Daniel Im’s presentation is biblical from start to finish. The principles are attainable in the local church setting and many practical suggestions are included that will help move churches forward on the path to discipleship. The emphasis on making “small shifts” is sure to be a hit with pastors and Christian leaders who are bombarded every day with ideas in books and suggestions from parishioners. At times, the material is repetitive but patient readers will be rewarded in the long-run for sticking with the author and following his life of thought.

I received this book free from the publisher. I was not required to write a positive review.

Covenant and God’s Purpose for the World – Thomas Schreiner (2017)

covenantThomas R. Schreiner, Covenant and God’s Purpose For the World, Wheaton: Crossway Books, 2017, 136 pp. $9.97

Biblical theology is the discipline that reveals the storyline of Scripture. It looks at the big picture, which begins at creation and culminates with the new earth, where God makes all things new. “The purpose of biblical theology,” according to James Hamilton “is to sharpen our understanding of the theology contained in the Bible itself through an inductive, salvation-historical examination of the Bible’s themes and the relationships between those themes in their canonical context and literary form.”1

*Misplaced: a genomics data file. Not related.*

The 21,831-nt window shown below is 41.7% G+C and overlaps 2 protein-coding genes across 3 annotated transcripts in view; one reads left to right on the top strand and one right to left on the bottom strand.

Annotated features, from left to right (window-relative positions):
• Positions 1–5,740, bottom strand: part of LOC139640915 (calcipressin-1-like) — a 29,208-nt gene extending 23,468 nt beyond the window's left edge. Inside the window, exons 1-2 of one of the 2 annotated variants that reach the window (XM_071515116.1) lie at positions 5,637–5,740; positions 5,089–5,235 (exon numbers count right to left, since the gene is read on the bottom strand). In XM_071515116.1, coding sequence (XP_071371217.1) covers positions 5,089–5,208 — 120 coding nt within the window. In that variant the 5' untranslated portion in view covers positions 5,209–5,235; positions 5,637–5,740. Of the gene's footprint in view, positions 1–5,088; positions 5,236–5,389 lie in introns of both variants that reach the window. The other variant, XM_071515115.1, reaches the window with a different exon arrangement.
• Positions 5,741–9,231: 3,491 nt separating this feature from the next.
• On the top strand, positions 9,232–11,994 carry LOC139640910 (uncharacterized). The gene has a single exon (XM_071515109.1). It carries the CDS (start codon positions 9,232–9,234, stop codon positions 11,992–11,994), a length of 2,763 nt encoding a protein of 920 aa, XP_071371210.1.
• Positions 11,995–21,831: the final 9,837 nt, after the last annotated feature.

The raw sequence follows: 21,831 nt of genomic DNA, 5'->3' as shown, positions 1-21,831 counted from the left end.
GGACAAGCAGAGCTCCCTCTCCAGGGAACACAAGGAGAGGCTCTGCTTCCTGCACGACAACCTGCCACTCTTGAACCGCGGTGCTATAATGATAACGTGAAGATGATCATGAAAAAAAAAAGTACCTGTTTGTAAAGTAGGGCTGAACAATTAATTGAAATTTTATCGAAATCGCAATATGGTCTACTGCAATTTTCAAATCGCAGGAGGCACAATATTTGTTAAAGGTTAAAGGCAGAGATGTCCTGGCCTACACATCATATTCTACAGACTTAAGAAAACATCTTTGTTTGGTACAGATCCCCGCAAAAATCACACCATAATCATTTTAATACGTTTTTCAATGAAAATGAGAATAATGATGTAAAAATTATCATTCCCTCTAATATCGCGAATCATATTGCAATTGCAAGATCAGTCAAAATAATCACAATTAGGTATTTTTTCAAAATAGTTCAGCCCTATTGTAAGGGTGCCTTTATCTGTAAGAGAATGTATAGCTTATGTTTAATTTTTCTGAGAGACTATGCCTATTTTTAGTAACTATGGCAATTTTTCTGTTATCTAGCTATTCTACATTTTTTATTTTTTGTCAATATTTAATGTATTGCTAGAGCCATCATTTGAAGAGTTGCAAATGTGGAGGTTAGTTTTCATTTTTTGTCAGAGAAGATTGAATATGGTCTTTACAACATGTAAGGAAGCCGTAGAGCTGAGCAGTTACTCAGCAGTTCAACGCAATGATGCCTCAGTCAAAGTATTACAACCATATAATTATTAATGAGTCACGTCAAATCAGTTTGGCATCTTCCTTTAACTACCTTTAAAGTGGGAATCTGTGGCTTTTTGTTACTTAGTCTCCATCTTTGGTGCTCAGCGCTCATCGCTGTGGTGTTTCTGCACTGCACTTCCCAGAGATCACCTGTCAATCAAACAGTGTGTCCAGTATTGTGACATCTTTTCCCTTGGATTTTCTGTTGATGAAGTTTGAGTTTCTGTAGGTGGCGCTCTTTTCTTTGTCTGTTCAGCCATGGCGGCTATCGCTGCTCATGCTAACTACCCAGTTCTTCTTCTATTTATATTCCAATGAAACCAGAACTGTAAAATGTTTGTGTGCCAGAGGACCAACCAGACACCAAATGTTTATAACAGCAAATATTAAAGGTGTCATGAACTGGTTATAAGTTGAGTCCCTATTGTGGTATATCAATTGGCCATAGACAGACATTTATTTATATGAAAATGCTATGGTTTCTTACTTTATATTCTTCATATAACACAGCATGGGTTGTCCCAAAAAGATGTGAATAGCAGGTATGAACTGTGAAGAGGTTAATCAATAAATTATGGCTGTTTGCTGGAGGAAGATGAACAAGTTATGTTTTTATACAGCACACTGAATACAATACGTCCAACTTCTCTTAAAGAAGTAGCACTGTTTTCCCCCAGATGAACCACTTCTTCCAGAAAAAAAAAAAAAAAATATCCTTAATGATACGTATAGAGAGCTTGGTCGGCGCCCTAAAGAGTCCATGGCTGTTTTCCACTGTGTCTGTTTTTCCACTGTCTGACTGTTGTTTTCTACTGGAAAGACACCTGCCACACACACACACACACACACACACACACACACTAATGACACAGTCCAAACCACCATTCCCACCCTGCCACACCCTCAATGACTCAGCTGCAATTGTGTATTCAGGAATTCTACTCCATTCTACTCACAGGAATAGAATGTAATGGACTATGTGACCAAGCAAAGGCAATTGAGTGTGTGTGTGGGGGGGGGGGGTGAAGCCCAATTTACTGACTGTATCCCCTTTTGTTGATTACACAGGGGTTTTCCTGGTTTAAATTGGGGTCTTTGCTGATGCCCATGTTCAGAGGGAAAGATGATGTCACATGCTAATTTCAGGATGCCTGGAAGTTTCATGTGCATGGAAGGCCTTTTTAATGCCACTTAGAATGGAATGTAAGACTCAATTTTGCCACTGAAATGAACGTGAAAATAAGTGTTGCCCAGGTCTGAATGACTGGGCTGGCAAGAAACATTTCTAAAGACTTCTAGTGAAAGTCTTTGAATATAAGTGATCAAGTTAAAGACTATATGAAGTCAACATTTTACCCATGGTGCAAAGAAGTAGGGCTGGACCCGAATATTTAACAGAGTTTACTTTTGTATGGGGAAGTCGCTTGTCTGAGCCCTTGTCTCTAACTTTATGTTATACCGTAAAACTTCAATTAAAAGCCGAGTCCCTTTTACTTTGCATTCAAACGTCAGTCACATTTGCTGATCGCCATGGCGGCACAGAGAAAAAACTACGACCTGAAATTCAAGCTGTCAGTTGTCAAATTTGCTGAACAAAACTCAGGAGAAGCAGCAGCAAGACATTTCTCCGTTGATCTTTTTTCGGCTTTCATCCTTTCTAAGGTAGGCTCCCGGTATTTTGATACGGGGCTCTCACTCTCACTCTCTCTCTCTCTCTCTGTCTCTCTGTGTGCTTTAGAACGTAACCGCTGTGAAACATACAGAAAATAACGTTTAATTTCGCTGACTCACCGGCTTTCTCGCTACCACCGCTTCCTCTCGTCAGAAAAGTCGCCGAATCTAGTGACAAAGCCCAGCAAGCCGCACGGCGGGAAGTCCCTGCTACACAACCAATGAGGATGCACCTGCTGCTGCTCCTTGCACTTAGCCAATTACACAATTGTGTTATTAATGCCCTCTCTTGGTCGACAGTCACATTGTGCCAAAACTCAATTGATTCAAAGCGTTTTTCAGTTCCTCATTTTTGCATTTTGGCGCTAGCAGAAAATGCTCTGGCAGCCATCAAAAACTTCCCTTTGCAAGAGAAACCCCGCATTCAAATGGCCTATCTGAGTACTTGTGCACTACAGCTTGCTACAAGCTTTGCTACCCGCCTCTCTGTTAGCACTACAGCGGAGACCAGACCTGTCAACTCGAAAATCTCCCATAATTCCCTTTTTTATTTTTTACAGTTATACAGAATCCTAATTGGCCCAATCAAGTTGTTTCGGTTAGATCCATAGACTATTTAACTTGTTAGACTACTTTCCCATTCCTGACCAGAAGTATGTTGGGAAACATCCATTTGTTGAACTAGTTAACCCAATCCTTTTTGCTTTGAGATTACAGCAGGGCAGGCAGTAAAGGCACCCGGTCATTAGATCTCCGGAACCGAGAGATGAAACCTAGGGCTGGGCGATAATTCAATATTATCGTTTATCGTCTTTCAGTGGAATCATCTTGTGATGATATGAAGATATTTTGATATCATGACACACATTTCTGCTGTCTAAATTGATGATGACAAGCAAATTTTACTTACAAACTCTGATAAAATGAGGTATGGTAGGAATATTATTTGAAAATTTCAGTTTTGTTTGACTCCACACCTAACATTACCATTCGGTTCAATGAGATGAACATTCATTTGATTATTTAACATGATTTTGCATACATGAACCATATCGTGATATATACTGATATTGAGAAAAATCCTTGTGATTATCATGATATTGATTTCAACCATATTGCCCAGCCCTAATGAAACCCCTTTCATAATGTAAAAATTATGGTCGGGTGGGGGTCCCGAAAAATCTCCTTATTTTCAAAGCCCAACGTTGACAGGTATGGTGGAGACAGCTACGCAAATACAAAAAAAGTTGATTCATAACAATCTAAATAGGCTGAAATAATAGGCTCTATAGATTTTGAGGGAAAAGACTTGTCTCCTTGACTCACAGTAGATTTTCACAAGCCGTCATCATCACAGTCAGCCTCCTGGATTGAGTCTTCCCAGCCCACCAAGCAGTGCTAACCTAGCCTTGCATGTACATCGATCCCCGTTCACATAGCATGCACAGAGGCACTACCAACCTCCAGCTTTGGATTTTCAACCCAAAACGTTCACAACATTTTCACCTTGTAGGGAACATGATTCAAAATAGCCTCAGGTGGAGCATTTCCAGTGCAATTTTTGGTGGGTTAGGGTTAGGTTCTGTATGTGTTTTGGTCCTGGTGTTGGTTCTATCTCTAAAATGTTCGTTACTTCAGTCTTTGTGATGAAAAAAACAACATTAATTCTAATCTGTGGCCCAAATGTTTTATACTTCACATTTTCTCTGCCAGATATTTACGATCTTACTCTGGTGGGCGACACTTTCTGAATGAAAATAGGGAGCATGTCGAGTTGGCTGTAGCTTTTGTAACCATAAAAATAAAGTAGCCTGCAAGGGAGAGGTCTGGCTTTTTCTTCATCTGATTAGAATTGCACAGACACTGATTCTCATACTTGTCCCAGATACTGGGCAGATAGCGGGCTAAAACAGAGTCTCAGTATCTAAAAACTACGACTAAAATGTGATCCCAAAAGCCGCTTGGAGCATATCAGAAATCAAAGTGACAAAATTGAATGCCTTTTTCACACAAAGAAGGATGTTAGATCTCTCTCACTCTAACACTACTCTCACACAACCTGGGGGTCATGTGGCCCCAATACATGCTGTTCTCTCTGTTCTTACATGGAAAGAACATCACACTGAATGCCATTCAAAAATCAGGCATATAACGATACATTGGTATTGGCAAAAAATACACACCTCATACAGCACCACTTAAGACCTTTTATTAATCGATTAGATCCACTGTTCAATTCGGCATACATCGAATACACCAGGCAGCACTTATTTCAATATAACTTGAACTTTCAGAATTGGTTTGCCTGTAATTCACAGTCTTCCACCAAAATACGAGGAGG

Thomas Schreiner makes a significant contribution to the field of biblical theology with his latest work, Covenant and God’s Purposes For the World. This volume, which is part of Crossway’s Short Studies in Biblical Theology Series is not as extensive as Hamilton’s work noted above or Peter Gentry and Stephen Wellum’s, excellent volume, Kingdom Through Covenant. But the brevity of Schreiner’s short book is a real strength, as we shall see.